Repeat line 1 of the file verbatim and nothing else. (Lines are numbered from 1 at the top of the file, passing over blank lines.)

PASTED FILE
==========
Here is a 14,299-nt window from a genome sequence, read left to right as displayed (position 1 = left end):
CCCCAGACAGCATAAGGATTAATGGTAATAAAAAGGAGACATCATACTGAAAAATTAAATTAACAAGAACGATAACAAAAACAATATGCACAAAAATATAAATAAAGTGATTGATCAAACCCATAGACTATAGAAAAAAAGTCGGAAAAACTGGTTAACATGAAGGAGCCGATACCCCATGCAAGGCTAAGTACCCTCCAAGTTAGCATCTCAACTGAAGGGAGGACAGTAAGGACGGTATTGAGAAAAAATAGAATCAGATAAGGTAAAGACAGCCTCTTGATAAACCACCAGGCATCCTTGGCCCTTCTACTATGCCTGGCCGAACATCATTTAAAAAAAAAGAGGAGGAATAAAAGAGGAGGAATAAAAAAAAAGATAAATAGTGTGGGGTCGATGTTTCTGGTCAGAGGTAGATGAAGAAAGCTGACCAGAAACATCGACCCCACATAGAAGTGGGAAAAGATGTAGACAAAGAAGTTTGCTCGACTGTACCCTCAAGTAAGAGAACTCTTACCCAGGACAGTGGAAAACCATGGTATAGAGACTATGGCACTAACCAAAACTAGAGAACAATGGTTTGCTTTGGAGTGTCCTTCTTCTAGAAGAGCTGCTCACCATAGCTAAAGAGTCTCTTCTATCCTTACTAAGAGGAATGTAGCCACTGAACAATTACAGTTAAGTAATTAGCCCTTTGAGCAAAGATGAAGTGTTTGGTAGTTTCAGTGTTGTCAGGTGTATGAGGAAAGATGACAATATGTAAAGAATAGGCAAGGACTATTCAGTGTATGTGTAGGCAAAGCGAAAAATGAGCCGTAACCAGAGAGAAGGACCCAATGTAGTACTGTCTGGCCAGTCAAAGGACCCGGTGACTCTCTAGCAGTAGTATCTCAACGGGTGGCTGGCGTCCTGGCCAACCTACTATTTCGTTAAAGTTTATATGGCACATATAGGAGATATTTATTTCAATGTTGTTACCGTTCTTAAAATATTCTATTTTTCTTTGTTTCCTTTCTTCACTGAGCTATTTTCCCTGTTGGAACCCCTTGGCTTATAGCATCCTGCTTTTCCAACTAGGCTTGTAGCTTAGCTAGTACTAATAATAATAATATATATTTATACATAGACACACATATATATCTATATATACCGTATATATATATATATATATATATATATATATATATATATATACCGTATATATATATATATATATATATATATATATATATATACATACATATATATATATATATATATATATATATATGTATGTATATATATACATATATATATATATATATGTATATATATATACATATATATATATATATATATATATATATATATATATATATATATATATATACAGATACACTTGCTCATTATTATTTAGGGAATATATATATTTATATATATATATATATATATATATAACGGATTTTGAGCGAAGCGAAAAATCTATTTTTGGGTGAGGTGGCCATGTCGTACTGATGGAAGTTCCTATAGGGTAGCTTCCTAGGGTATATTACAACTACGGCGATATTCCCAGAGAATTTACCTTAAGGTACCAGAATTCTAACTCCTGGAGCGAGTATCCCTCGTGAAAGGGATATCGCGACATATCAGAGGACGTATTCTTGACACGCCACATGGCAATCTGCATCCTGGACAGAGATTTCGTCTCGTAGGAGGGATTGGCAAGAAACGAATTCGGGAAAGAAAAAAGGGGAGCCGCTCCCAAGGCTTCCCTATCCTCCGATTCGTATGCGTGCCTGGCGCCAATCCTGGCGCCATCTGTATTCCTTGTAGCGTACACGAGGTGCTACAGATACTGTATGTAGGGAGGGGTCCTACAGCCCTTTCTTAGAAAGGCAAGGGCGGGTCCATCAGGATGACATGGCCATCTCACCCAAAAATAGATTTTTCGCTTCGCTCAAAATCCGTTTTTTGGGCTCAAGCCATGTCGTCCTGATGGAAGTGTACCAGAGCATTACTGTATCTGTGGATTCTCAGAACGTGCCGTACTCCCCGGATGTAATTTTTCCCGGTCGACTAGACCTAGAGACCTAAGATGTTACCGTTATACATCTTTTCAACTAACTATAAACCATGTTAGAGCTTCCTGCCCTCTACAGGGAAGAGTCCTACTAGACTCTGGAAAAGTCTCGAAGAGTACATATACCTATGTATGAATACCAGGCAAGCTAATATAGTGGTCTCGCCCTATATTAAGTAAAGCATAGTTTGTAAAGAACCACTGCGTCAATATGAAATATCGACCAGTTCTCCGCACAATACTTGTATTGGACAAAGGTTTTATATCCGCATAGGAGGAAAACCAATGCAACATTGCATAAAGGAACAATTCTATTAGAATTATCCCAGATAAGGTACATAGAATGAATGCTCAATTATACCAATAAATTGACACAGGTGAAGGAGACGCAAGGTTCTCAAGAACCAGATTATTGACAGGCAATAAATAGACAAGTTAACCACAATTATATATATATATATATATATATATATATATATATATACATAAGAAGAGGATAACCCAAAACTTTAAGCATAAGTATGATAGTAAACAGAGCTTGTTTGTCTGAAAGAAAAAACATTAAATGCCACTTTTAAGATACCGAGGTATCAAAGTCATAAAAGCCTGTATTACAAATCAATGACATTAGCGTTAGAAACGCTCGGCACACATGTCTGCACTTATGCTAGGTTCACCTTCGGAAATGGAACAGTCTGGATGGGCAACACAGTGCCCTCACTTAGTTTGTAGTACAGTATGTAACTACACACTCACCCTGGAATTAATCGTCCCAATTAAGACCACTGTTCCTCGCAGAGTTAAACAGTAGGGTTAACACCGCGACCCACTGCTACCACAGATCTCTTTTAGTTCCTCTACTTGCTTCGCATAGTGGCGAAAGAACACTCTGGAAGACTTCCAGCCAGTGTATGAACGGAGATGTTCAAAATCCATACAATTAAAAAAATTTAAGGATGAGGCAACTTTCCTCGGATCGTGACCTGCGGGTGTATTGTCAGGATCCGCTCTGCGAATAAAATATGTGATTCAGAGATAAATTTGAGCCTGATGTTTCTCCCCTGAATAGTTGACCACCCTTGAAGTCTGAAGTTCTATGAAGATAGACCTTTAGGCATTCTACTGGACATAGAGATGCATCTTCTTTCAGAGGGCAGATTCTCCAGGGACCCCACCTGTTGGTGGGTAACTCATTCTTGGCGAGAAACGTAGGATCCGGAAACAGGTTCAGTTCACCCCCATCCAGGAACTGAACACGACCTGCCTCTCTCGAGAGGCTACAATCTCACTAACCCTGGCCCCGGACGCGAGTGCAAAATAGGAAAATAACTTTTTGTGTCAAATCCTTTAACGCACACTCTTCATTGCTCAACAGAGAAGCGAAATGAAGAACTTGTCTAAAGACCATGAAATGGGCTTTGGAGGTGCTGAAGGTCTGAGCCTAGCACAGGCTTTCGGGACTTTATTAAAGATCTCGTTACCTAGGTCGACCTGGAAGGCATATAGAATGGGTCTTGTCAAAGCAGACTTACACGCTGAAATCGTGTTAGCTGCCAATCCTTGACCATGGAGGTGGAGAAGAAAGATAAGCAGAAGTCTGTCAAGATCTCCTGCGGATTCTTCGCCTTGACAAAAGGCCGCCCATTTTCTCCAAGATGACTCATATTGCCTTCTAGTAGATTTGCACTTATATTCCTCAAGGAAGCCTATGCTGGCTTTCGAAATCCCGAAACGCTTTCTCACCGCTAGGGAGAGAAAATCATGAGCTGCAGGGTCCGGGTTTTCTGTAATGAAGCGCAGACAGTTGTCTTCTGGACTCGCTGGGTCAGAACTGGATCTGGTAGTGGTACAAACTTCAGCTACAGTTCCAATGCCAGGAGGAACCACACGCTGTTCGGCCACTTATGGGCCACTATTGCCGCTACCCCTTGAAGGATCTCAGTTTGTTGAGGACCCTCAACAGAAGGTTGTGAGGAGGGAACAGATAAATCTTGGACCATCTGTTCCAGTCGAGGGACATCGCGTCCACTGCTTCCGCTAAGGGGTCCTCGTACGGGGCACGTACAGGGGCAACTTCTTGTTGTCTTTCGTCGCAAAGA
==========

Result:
Here is a 14,299-nt window from a genome sequence, read left to right as displayed (position 1 = left end):